Scott Billings’ art practice looks at the mimetic relationship between the apparatus of cinema and the language of movement it articulates. Centering on issues of animality, roboethics, and spectatorship, his sculptures and video installations mix the spatial spectacle of long takes with the materiality of kineticism. How does cinema move? And in what ways does the apparatus reveal both the mechanisms of causality and its own dormant animal quality? Scott addresses these questions under the pretext of a technological conundrum, building machines out of his preoccupation with geometric precision and moving parts. He employs strategies of making through translations of space and time: motion is translated into sculptural form and duration is amassed into material thickness. Custom machines are often created as tools for making that become actual components in his gallery installations, typically moving cameras and projectors as way to transpose architectural space into the gallery. The live kinetic performativity of his installations reverses the passive spectatorship of modern cinema into one that is active and embodied, reminiscent of early film spectacles.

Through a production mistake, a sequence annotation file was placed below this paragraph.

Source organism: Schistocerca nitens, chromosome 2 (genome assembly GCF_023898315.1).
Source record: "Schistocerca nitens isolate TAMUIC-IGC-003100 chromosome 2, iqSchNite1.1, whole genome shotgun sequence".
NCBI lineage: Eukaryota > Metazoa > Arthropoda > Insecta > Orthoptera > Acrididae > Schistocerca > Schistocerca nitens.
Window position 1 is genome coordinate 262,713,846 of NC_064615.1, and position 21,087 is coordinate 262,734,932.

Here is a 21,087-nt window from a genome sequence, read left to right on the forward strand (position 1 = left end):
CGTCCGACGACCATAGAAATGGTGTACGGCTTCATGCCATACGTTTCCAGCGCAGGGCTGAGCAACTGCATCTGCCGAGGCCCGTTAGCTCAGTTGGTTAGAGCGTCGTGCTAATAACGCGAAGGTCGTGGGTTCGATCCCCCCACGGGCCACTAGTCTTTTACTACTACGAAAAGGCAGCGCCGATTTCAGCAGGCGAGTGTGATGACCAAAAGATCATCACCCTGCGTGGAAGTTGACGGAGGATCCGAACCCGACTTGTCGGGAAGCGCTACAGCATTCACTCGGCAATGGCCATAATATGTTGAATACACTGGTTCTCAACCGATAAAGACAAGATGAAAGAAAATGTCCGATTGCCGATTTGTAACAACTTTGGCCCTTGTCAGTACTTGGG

Scott Billings also works as a mechanical engineer and industrial designer in Vancouver, focusing on wearable exoskeletons and custom camera rigs. He received an MFA from the University of British Columbia (2009), a BFA from Emily Carr University of Art and Design (2007), and a BASc in Mechanical Engineering from the University of Waterloo (2003). He is represented by Wil Aballe Art Projects.